In the August 2005 issue of Nature Genetics, two research studies present evidence for a new genetic factor underlying two human immunodeficiency syndromes. Common variable immunodeficiency (CVID), the most prevalent primary immunodeficiency, is characterized by various immune-system abnormalities and defective formation of all antibody types. A related syndrome, IgA deficiency (IgAD), is characterized by selective deficiency in IgA (immunoglobulin A) antibodies. IgA protects against infections of the mucous membranes lining the mouth, airways and digestive tract.
Bodo Grimbacher and colleagues report the identification of a gene defective in several families and unrelated individuals with CVID. In an accompanying study, Raif Geha and colleagues report defects in the same gene in individuals with either CVID or IgAD. The gene, encoding the protein TACI, is involved in switching between antibody types in antibody-producing white blood cells.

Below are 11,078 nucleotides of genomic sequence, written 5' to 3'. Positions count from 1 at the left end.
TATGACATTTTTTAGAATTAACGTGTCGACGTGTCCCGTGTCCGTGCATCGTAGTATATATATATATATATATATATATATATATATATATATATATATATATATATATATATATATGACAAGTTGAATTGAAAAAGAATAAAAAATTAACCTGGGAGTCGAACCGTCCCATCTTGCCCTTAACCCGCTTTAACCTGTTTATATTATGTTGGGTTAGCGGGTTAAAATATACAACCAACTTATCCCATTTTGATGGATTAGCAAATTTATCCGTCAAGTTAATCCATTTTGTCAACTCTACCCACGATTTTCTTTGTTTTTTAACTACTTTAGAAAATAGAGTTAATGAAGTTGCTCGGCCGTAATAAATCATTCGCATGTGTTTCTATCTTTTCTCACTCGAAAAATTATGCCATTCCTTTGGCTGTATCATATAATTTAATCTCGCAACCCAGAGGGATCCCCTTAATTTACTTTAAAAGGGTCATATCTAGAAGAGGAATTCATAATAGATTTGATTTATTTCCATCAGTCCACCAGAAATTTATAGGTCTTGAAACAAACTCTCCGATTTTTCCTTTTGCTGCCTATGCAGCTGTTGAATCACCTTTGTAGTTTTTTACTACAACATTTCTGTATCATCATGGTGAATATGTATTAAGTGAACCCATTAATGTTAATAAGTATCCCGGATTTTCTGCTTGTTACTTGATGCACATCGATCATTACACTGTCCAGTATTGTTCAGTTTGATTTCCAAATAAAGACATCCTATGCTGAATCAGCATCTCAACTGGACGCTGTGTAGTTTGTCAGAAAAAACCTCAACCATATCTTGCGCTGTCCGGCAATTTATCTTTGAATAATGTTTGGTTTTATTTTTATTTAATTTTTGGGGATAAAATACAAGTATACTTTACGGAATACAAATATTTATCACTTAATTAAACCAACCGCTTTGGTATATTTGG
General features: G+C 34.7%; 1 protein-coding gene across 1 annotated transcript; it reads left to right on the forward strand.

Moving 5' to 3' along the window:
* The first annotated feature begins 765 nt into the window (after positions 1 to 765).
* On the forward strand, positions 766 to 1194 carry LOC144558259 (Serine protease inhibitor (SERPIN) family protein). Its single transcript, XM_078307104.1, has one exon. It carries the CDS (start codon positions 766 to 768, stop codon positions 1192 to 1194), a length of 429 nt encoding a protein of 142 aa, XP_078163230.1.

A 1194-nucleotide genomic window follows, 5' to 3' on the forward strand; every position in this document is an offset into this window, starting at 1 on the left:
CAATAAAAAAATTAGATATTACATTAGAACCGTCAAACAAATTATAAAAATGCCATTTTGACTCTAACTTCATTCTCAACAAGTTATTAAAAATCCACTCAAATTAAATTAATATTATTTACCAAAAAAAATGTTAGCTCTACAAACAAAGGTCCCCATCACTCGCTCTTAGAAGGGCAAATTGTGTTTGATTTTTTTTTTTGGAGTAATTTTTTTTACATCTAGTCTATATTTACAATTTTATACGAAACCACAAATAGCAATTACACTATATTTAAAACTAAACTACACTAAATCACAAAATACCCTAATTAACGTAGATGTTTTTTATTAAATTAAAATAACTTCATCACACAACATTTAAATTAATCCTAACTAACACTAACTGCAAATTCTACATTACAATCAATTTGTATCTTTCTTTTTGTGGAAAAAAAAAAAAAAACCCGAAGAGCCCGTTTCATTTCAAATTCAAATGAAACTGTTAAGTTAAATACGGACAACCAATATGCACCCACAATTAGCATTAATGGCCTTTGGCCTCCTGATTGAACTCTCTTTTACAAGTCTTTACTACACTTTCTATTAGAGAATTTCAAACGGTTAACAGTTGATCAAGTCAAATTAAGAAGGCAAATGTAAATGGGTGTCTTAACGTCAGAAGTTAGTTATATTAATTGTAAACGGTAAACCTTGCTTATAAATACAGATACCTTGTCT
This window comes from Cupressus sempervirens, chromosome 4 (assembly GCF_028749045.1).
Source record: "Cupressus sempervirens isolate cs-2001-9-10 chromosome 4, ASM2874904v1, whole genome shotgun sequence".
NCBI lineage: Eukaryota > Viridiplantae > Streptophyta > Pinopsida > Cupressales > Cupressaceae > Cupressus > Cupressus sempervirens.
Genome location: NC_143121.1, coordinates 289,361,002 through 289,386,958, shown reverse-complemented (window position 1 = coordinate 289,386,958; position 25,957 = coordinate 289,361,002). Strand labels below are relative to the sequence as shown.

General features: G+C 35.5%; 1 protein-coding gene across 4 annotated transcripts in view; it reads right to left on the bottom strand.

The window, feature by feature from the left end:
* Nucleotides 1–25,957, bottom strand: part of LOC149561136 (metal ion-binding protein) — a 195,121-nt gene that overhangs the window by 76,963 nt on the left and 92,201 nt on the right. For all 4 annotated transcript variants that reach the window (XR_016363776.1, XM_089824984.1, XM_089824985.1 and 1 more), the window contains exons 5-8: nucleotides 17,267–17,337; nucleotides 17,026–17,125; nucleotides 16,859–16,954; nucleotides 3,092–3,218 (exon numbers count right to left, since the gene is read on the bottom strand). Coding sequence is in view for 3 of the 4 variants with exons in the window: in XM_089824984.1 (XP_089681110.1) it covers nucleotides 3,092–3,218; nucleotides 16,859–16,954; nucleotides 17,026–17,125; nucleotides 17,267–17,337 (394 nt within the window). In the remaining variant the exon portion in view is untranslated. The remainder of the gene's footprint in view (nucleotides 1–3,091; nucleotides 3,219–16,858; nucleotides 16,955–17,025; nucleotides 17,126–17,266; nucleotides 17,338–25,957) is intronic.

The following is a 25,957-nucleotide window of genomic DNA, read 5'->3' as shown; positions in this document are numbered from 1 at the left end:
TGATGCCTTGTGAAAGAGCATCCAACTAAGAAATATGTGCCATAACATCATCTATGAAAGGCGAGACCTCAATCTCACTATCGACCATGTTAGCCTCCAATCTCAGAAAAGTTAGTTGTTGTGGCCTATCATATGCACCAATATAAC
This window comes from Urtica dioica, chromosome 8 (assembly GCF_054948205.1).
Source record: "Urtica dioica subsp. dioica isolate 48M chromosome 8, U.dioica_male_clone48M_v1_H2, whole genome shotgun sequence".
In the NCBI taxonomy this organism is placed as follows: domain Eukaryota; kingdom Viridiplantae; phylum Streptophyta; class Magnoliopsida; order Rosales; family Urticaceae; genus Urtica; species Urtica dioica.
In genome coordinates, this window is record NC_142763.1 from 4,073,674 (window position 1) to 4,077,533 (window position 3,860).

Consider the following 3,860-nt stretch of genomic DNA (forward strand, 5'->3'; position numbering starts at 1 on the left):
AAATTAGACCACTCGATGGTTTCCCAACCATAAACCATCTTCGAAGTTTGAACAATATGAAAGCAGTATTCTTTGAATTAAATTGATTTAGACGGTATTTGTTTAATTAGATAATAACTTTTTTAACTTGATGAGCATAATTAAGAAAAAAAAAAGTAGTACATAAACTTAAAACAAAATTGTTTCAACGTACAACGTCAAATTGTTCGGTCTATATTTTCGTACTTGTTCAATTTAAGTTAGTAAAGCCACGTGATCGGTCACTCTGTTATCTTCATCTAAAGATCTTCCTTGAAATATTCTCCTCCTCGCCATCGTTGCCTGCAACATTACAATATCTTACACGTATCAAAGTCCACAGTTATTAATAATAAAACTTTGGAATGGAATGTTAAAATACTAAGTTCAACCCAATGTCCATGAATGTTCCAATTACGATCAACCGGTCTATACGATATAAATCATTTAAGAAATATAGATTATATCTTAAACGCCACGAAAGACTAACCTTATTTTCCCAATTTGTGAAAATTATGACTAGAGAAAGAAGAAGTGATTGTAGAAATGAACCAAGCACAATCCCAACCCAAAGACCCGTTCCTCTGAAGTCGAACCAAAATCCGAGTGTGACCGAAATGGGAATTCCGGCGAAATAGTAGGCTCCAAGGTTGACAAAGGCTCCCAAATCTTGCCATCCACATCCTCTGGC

CVID and IgAD have common and diverse clinical presentations but are particularly characterized by increased risk of infection and autoimmune disorders. A mixture of genetic and environmental factors is thought to influence risk of developing these syndromes but the underlying genetic causes of CVID are largely unknown. CVID and IgAD are often found in the same families, and so a common genetic basis for these syndromes has long been suspected.
Bodo Grimbacher (University Hospital Freiburg, Germany)
Raif S. Geha (Children's Hospital, Boston, MA, USA)
Also published online: Paper #1; Paper #2.
(C) Nature Genetics press release.
Message posted by: Trevor M. D'Souza